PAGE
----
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propster

Power Steering

8 posts in this topic

The power steering was leaking like a seive on my daughter's Suburban. I was away for work and told her to take it in to the shop. $115 to replace the hoses. So when the hose started leaking on my Suburban, I said "I can do this myself". Picked up the hose and 3 1/2 hours later, voila. Now I remember why they earn their pay! On my vehicle there's only like a 1/2" of swing on the wrench, and I had to keep flipping it over to catch the nut right, all the while working it with my fingertips.

Anyway, wanted to bleed out the old fluid, so went to remove the one end of the return hose and for the life of me I couldn't budge the nut. I filled it and ran the engine and turned the wheel, then sucked the discolored fluid out of the reservoir with a turkey baster. Filled it again, ran it, sucked it out again. Filled it once more and it stayed pretty clear. My question is, does the system need to be bled to get air out like a brake line? Or will it eventually work out any air if I just keep checking and filling? Thanks guys.

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ps: before y'all think if I can afford 2 suburbans I should just pay to have them worked on, between the two they are 29 years old and have 325,000 miles on 'em! They just keep going.

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The act of turning the wheel full left and full right will "bleed" the system of any air. Since a power steering system recirculates the fluid (it starts in the res., gets pumped into the steering gear/rack, and then returns to the res.) the air will eventually make its way to the reservoir where it will automatically get replaced by the existing fluid in the reservoir.

A brake system has no way for the fluid to make its way back to the reservoir so any air has to be bled out via the bleeders.

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Gotcha - thanks Airjer. Where is the ps pump actually located - somewhere out of sight behind/under the reservoir? And would you recommend checking the color of the fliuid again and sucking as much of the dirty stuff out at a later date and replacing with new?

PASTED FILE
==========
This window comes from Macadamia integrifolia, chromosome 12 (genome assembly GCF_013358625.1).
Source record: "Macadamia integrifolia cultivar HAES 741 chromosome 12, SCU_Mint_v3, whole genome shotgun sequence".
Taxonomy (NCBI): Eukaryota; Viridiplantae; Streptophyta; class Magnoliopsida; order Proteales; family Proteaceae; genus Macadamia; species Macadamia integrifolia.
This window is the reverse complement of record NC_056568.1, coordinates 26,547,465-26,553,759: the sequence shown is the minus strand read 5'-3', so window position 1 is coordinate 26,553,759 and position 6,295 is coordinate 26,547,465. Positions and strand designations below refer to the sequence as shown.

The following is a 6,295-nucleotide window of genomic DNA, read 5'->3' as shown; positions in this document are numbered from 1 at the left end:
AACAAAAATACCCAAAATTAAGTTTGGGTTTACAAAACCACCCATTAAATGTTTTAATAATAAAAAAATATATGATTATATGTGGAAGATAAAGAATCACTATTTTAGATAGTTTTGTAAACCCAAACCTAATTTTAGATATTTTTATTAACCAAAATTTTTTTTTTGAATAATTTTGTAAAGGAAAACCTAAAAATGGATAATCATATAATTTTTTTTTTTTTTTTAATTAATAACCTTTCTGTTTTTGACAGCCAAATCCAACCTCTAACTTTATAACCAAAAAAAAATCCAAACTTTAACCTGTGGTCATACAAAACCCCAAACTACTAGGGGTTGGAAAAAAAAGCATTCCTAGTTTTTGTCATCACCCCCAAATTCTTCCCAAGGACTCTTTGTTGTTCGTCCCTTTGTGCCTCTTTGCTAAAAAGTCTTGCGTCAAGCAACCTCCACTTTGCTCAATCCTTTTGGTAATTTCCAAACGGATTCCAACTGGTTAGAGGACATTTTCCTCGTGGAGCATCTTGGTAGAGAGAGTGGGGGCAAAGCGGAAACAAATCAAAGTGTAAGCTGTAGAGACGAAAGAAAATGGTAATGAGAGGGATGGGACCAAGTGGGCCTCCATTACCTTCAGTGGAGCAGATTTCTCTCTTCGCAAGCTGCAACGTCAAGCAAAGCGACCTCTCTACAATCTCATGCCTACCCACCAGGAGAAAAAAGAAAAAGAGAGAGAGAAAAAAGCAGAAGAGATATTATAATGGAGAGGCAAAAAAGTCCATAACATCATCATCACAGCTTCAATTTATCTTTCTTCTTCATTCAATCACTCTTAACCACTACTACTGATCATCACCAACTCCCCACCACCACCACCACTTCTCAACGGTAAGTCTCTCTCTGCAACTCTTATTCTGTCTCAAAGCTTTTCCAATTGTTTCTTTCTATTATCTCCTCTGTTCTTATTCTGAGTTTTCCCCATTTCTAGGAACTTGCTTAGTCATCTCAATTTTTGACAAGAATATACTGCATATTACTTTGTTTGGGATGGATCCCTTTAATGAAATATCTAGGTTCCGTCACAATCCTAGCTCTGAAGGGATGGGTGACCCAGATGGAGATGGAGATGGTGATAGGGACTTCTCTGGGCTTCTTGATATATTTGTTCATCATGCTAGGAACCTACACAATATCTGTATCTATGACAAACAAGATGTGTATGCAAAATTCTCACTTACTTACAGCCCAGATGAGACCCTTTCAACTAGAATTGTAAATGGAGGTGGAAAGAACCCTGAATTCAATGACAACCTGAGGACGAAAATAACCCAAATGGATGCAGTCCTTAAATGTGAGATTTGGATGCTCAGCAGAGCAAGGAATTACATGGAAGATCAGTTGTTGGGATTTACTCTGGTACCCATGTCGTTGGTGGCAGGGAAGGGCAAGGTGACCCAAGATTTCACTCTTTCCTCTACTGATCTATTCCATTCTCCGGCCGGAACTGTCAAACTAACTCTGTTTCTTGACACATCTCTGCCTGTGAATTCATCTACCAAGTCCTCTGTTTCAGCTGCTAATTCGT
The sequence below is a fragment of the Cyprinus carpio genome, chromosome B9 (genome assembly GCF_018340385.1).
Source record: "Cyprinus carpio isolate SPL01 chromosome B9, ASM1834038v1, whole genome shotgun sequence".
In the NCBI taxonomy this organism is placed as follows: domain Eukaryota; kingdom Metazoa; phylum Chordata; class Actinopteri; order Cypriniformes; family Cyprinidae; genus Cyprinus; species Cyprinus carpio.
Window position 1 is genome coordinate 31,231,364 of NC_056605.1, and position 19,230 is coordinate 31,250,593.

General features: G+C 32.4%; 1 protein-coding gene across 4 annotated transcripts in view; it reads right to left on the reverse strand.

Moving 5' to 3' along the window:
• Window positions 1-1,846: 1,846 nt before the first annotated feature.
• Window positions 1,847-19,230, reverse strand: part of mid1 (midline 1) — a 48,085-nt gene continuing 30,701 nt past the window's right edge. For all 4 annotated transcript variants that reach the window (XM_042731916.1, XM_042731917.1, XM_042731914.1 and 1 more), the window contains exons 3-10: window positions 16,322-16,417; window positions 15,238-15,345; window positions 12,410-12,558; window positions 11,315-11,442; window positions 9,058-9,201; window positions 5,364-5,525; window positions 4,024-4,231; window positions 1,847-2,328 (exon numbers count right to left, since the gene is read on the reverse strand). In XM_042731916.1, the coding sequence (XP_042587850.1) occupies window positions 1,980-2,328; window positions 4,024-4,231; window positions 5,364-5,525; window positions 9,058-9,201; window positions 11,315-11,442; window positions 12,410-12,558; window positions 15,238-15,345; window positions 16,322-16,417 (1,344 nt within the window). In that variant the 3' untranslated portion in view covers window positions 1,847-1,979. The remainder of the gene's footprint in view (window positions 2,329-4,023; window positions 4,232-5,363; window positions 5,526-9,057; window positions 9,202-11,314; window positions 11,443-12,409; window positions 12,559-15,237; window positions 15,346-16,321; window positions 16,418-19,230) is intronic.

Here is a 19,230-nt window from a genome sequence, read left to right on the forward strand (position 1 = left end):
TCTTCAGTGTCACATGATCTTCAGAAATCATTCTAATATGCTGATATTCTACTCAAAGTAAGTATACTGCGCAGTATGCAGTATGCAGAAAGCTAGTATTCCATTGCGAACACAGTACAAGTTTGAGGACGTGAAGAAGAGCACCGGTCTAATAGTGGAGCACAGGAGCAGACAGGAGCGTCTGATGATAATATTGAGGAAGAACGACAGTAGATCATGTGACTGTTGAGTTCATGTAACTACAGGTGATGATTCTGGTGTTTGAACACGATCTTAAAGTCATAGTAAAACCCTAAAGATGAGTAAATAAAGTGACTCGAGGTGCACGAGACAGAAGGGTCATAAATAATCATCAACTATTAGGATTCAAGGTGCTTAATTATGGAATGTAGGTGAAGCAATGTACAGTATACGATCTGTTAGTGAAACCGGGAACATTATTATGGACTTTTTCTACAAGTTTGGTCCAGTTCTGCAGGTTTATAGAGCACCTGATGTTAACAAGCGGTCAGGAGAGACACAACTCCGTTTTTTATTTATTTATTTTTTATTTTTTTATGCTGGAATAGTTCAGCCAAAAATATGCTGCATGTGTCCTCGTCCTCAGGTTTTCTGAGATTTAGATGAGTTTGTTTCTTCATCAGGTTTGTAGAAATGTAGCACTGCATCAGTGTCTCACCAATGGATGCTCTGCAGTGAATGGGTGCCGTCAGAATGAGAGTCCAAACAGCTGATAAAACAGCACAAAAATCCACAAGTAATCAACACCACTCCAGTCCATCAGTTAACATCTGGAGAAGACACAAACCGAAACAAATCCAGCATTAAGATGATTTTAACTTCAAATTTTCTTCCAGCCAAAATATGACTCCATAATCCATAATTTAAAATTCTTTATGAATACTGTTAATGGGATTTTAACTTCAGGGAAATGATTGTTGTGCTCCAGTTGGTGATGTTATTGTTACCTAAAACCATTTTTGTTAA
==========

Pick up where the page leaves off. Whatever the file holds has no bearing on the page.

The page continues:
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Right behind the pulley and right under the reservoir.

You will never get the fluid 100% clean but what you are doing is essentially a flush. It will take about a gallon of fluid exchange to start to see a difference in the fluid color.

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Did you inspect the lines to see where the leaks were? I'm not looking forward to this repair,too.

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On my daughter's it wasn't obvious, they replaced both lines. On mine I could see it bubbling out on the main supply line from the reservoir to the base of the steering rack, right where the clamp/connector meets the rubber hose. So I only replaced the one line, cleaned up where it had leaked, and haven't seen any other leaking, so hopefully I got it with just the one.

Airjer, would you bother with the exchange of fluid, or let it be discolored? PS fluid is reasonably cheap. Thanks for your help.

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All I will say is we solve a lot of P/S compliants with a flush!

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